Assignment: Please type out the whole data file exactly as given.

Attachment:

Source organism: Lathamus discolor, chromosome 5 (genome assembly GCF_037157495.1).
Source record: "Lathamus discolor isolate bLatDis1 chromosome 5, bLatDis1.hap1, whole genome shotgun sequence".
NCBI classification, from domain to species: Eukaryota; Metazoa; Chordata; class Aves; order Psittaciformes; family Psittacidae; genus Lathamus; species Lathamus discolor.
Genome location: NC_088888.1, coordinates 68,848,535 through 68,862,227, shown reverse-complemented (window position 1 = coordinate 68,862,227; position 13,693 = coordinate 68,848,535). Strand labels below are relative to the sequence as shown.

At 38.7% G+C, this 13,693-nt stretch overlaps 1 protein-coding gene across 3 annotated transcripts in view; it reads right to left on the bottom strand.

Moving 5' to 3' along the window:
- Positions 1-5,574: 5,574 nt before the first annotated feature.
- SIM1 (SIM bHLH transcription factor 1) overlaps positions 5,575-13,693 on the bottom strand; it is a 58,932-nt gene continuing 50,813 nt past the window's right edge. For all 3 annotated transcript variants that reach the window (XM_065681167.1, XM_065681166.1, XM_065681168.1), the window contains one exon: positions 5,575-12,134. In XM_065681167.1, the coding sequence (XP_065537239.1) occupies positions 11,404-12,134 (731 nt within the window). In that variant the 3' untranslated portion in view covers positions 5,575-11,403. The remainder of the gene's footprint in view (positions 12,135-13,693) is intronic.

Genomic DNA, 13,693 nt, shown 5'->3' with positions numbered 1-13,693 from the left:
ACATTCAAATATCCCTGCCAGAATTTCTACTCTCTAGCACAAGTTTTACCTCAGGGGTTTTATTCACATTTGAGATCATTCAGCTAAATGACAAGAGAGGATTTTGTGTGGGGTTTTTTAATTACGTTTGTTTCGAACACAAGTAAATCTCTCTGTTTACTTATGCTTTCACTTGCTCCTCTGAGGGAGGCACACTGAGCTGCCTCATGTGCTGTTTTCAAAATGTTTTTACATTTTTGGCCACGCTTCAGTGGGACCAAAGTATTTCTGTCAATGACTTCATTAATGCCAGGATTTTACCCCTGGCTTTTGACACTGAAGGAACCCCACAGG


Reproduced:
Source organism: Lathamus discolor, chromosome 5 (genome assembly GCF_037157495.1).
Source record: "Lathamus discolor isolate bLatDis1 chromosome 5, bLatDis1.hap1, whole genome shotgun sequence".
NCBI classification, from domain to species: Eukaryota; Metazoa; Chordata; class Aves; order Psittaciformes; family Psittacidae; genus Lathamus; species Lathamus discolor.
Genome location: NC_088888.1, coordinates 68,848,535 through 68,862,227, shown reverse-complemented (window position 1 = coordinate 68,862,227; position 13,693 = coordinate 68,848,535). Strand labels below are relative to the sequence as shown.

At 38.7% G+C, this 13,693-nt stretch overlaps 1 protein-coding gene across 3 annotated transcripts in view; it reads right to left on the bottom strand.

Moving 5' to 3' along the window:
- Positions 1-5,574: 5,574 nt before the first annotated feature.
- SIM1 (SIM bHLH transcription factor 1) overlaps positions 5,575-13,693 on the bottom strand; it is a 58,932-nt gene continuing 50,813 nt past the window's right edge. For all 3 annotated transcript variants that reach the window (XM_065681167.1, XM_065681166.1, XM_065681168.1), the window contains one exon: positions 5,575-12,134. In XM_065681167.1, the coding sequence (XP_065537239.1) occupies positions 11,404-12,134 (731 nt within the window). In that variant the 3' untranslated portion in view covers positions 5,575-11,403. The remainder of the gene's footprint in view (positions 12,135-13,693) is intronic.

Genomic DNA, 13,693 nt, shown 5'->3' with positions numbered 1-13,693 from the left:
ACATTCAAATATCCCTGCCAGAATTTCTACTCTCTAGCACAAGTTTTACCTCAGGGGTTTTATTCACATTTGAGATCATTCAGCTAAATGACAAGAGAGGATTTTGTGTGGGGTTTTTTAATTACGTTTGTTTCGAACACAAGTAAATCTCTCTGTTTACTTATGCTTTCACTTGCTCCTCTGAGGGAGGCACACTGAGCTGCCTCATGTGCTGTTTTCAAAATGTTTTTACATTTTTGGCCACGCTTCAGTGGGACCAAAGTATTTCTGTCAATGACTTCATTAATGCCAGGATTTTACCCCTGGCTTTTGACACTGAAGGAACCCCACAGG